5. As I have already said I do not think that the mother who has remarried can be placed in a worse position than a stranger to the minor, and the mother can surely be appointed a guardian under circumstances under which a stranger can be so appointed. The learned Counsel for the respondent has relied on the case reported in Bindo v. Sham Lal ('07) 29 All. 210. That was a case in which the conflict was between the grandmother and the father of a minor. The father was the natural guardian under the Hindu law, but the Court was of the opinion that it was for the welfare of the minor that the grandmother be appointed the guardian, and the Court appointed the grandmother in preference to the father. The other case relied on by Mr. Seth is Tota Ram v. Ram Charan ('11) 33 All. 222. That was a case of a minor Hindu widow whose guardian under the Hindu law after the death of her husband was her husband's kinsman but the Court held that in view of the welfare of the minor the father of the minor should be appointed in preference to the kinsman of the husband. The next case relied on is Siddiqunnisaa Bibi v. Nizamuddin Khan : AIR1932All215 . The parties to that case were Muslims, and the case was decided by Sir Shah Mohammad Sulaiman, then Acting Chief Justice, and if I may say so with respect I entirely agree with the view of law expressed by him at p. 131 of the Reports which reads as follows:
There can be no doubt that so far as the power to appoint and declare guardian of a minor under Section 17 of the Act is concerned, the personal law of the minor concerned is to be taken into consideration, but that law is not necessarily binding upon the Court which must look to the welfare of the minor consistently with that law. This is so in cases where Section 17 applies. In such, cases the personal law has to this extent been superseded that it is not absolutely binding on the Court and can be ignored if the welfare of the minor requires that some one else, even inconsistently with that law, is the more proper person to be appointed guardian of the minor.
In Ma Juli v. Moola ('33) 20 A.I.R. 1933 Rang. 201 a Bench of the Rangoon High Court refused to appoint a Mahomedan father as guardian of his female child and held that Section 17, Guardians and Wards Act, did not take the discretion of the Court to consider what was primarily for the welfare of the minor. A comparison of Section 17 with Section 19, Guardians and Wards Act, shows that under Section 19 certain persons mentioned in that section had to be appointed guardian unless they were in the opinion of the Court unfit to be so appointed. Section 17, to my mind, has to be read entirely different from Section 19, and it cannot be interpreted in the sense that unless the guardian under the personal law is unfit to be appointed a guardian of the minor the Court is bound to appoint him. To my mind, Section 17 gives a much wider discretion to the Court and whenever the Court is of the opinion, consistently of course with the law to which the minor is subject, that is for the welfare of the minor that a certain person should be appointed guardian, the Court can exercise its jurisdiction and appoint such a person as the guardian.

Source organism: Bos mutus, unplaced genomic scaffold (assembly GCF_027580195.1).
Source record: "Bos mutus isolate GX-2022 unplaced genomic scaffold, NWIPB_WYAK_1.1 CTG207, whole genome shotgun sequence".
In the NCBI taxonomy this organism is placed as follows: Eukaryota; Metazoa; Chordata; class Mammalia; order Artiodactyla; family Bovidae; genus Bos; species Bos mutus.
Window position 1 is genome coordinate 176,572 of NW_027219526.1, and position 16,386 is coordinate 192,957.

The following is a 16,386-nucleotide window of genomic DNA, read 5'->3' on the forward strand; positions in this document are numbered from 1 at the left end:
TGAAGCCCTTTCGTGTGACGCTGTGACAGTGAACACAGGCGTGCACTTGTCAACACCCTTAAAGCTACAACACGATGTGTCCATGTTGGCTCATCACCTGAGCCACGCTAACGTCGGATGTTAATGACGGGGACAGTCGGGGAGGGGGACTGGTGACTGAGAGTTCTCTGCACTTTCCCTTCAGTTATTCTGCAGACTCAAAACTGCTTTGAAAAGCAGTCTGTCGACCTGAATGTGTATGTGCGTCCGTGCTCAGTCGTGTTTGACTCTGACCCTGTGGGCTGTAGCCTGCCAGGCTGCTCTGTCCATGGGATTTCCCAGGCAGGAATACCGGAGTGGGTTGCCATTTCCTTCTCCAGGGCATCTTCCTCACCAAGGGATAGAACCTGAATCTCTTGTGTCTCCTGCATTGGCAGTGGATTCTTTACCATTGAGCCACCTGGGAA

6. In my view, therefore, the correct approach to this case was that the Court should first try to consider whether the grandmother who was the guardian under the Mahomedan law should be appointed the guardian of the minor. In case the Court was of the opinion that the grounds against the appointment of the grandmother, in the interest of the welfare of the minor, were so weighty that the grandmother should not be appointed the guardian of the minor, then the Court should try to appoint other suitable person, and if the Court was of opinion that the mother of the minor who was married without the prohibited degrees was the only person who could in view of the circumstances be given the custody of the minor, then the Court should not hesitate to pass an order to that effect. The Court in this case has held that the grandmother is a destitute and she has got no means of supporting the minor. Further she is illiterate and has never taken any interest in this minor who is now aged about 14 years. The mother of the girl is a nurse and she therefore must have received some education. The girl lived all her life with her and her ways must be entirely different from the ways of this old lady. In view of these and other circumstances mentioned by the learned District judge in his order under appeal he appointed the mother of the girl as guardian. The learned Counsel for the appellant has not tried to challenge any of the findings of fact recorded by the Court below against the grandmother and in favour of the mother. His argument was entirely based on a question of law that under no circumstances could the mother be appointed guardian, and great reliance was placed by him on the case reported in Kundan v. Aisha Begam : AIR1939All15 . To my mind the fact that the grandmother is a destitute and is living on charity and is not able to maintain the minor is a matter of primary importance, and as the minor has got no property of her own it is not possible to hand over this minor to her grandmother who will not be able to maintain her and is practically a stranger to the minor and whose ways must be entirely different from the ways of the mother with whom the child has been so long brought up. In the view that I take of the law, to my mind, the order passed by the learned District Judge under the circumstances of this case was perfectly right and I therefore dismiss this appeal with costs.